When she was just 24 years old, British author Zadie Smith published her first novel, White Teeth.
The book went on to become an international bestseller, and introduced Smith as one of the world’s most promising new writers in 2000. Two years later came The Autograph Man and in 2005, On Beauty, another bestseller, was published. And this fall—November 12th to be exact—we have Zadie Smith’s first foray into nonfiction: Changing My Mind: Occasional Essays.
In her Foreword, Smith writes: “When you are first published at a young age, your writing grows with you—and in public. Changing My Mind seemed an apt, confessional title to describe this process. Reading through these pieces, though, I’m forced to recognize that ideological inconsistency is, for me, practically an article of faith. As is a cautious, optimistic creed, best expressed by Saul Bellow: ‘There may be truths on the side of life.’ I keep waiting, but I don’t think I’m going to grow out of it.”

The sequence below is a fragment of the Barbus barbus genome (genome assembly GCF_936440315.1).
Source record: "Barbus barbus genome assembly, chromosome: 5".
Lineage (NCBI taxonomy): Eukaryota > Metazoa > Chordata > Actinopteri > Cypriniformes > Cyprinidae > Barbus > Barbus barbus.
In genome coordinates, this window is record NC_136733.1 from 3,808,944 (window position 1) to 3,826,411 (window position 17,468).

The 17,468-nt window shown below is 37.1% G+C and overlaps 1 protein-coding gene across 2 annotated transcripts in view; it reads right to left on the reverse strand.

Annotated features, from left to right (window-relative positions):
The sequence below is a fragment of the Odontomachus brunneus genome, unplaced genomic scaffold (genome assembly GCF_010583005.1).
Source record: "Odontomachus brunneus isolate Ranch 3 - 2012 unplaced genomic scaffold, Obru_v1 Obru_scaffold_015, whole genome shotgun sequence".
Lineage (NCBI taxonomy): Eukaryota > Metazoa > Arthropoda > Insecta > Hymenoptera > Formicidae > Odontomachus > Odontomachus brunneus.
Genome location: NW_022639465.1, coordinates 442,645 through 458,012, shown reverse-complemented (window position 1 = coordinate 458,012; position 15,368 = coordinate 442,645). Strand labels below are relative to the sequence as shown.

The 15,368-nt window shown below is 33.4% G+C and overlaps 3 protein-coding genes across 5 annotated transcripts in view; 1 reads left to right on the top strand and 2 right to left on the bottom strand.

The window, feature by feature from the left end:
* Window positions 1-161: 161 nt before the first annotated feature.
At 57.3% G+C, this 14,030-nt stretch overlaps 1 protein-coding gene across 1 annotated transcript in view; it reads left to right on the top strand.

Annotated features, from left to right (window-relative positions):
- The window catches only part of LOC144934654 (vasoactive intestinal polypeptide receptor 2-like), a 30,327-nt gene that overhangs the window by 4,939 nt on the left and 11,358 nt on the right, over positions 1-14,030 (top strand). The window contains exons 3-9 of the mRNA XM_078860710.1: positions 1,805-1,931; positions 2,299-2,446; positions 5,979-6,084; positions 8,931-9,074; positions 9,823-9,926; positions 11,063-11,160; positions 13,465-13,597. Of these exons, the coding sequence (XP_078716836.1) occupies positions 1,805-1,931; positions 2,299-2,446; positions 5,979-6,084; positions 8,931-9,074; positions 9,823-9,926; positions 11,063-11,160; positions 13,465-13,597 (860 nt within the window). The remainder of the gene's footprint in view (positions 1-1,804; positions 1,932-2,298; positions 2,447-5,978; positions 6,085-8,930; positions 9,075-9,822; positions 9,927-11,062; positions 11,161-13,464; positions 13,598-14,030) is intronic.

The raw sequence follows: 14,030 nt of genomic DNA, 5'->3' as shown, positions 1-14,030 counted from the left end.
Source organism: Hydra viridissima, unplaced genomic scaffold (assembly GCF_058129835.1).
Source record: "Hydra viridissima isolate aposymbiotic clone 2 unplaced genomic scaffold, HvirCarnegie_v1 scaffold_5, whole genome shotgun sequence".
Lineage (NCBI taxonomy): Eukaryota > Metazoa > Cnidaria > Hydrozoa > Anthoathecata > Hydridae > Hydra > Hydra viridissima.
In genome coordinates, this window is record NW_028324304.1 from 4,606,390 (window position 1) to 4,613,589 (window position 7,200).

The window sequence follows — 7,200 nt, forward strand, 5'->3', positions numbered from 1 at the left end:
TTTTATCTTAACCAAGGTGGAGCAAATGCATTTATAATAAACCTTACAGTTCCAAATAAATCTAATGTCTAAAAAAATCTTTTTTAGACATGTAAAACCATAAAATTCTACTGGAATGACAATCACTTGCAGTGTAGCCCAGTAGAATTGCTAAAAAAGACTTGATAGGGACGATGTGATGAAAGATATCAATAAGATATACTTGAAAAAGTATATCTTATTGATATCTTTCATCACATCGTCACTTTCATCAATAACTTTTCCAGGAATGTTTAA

Changing My Mind is divided into four sections—“Reading,” “Being,” “Seeing” and “Feeling”—and the essays cover topics ranging from personal experiences traveling the world to authors who have influenced her own writing to thoughts on public figures like Katharine Hepburn and President Obama to advice and lessons on the writing process.
Smith says that many of these essays were written at the request of editors for different occasions and publications. Some came from her own work on what might have been a new novel. Still others might have composed "a solemn, theoretical book about writing: Fail Better." But instead they come together to form a unique, deeply personal collection from one of our most talented—and talked about—writers.
The Penguin Press, Smith’s publisher, has high hopes for this new book. Will you pick up a copy come November?